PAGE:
4) If playing all of the above and standard Redouble (“we own the hand, but I most probably don’t have three trumps”) then might the 2NT call say (“we own the hand and I have three trumps”).

The above is of course a mixture of questions and requests for advice / comment on my own “intermediate club player” thoughts and system notes. Any advice (including friendly raps on the knuckles!) will be most appreciated.

bobby wolffApril 12th, 2015 at 5:43 pm

Hi Clarksburg,

Perish the thought of knuckle raps and general criticism, since the only time I consider that is when my mood coerces me into feeling sorry for myself.

My idea of being in bridge hell would be waking up and finding myself partnering a player who strongly desires to compartment wise all gradations possible to so do. While I will admit that bridge should be exacting, if possible, but if so, you are asking about a subject which is both random and, by far worse, more helpful to the opponents than to the table friendly person present, in the event of the “good guys” winding up on defense.

During the bidding stage all valuations are speculative as to how they specifically match up with partner’s hand. The language used (bidding0 is not nearly sufficient to even begin to usually guess what fits and what doesn’t. It is merely an exercise of overall judgment determined by the partnership experience of playing against those particular opponents and within the category of the event, together with the moods of the four contestants.

In other words, I will suggest that a single raise is the weakest bid, a double raise should have either an extra trump or some outside distributional advantage (an outside singleton is almost always appreciated) while power bids (Redbl, Truscott or some artificiality such as 1 of a major, dbl, 2 diamonds with hearts being the opening or 2 hearts with spades, as showing a maximum 2 level raise, and only paying the small price of not being able to use those two bids as natural.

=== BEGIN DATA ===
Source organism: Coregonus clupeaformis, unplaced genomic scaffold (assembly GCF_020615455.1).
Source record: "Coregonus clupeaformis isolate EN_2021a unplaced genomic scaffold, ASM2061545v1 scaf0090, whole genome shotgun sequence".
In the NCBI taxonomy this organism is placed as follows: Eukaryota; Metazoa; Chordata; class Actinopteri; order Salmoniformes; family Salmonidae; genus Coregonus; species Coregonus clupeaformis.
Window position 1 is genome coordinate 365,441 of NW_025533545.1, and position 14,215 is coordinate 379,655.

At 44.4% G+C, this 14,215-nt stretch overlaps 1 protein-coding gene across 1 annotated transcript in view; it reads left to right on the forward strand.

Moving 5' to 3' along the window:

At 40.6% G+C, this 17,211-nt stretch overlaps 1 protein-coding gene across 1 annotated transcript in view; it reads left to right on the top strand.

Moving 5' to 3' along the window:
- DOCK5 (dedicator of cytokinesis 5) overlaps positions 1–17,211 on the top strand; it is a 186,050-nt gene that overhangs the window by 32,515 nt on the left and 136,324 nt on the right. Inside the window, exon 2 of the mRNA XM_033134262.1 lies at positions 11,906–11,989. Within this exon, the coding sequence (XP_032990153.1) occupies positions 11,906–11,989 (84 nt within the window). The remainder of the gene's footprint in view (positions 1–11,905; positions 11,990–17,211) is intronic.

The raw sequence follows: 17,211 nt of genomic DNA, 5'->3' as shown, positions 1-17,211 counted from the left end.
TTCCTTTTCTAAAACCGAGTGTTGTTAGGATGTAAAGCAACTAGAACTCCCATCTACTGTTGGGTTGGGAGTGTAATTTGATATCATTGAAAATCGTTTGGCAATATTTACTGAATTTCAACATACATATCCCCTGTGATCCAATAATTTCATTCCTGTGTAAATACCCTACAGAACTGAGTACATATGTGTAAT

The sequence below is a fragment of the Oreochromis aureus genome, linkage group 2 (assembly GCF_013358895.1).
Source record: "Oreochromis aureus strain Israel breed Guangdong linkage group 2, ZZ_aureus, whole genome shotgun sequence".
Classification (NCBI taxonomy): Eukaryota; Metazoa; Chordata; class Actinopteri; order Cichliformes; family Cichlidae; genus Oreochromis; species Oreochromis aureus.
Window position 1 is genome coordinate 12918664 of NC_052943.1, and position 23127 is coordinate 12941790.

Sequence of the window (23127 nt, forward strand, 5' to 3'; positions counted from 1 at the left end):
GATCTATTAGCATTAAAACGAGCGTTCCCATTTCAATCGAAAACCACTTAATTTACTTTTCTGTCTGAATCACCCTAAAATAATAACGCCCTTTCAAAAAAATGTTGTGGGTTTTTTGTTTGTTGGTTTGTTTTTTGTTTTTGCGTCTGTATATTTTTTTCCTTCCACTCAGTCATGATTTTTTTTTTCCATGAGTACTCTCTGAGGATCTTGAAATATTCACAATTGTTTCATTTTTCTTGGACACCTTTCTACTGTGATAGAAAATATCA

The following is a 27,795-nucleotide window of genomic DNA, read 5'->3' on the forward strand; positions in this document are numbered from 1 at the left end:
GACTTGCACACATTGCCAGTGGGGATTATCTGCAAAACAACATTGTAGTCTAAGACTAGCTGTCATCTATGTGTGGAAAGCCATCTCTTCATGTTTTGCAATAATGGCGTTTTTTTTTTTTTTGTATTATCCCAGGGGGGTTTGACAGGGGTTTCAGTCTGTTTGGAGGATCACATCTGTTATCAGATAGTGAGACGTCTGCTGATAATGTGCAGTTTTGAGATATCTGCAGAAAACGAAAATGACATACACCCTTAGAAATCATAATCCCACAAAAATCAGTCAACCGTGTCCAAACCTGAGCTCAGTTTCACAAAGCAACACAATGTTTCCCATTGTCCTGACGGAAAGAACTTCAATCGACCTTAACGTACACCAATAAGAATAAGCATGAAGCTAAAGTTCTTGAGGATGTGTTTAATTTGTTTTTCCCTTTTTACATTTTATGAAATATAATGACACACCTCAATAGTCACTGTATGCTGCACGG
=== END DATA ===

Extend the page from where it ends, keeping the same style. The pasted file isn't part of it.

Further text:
The above, at least to me, is totally sufficient since to give more information is attempting to futilely gild the lily, which will not even help 5% in making future choices, but instead figures to help the opponents perhaps as much as 20% if they eventually become declarer.

Yes an architect or a research scientist needs to search out perfection, but that trait does not even begin to belong in any bridge discussion, especially concerning aspects of bidding, with the sole exception of bidding slams and even that experience often backfires in reality.,

Sorry to lessen your day, but in actuality I hope to have brightened it by taking the worry away. Never forget that bidding, the sole language used in coding our individual hands, simply is a make do situation and is not to be confused with learning language and grammar in school. EXPERIENCE
rather than right or wrong is the master and always has been, but it takes even our best and brightest bridge students a long time to learn both it and why.

FWIW, I do not recommend any form of Drury after interference, only what I mentioned above. Also conventions. often popular with some, but disliked by others, have much to do with the opponents being consistently advantaged more than the proponents by the use of them.

That will not change by my opposition to them, only the poor results by those who use them and even then, some bridge lovers prefer their artistic use rather than results and that will also not change since secretly those players give up on results and therefore follow their sensitivities.

ClarksburgApril 12th, 2015 at 6:40 pm

Thanks very much for the comment and (implicit) advice, which I, as an everyday visitor here, more or less expected. Hope other readers will see and benefit from your comments.

Favourite Partner and I are, based upon EXPERIENCE, currently moving back toward simpler system and less-aggressive pre-empting in Club games. Also, have been trying all-natural with other Partners in Club games with decent / good results.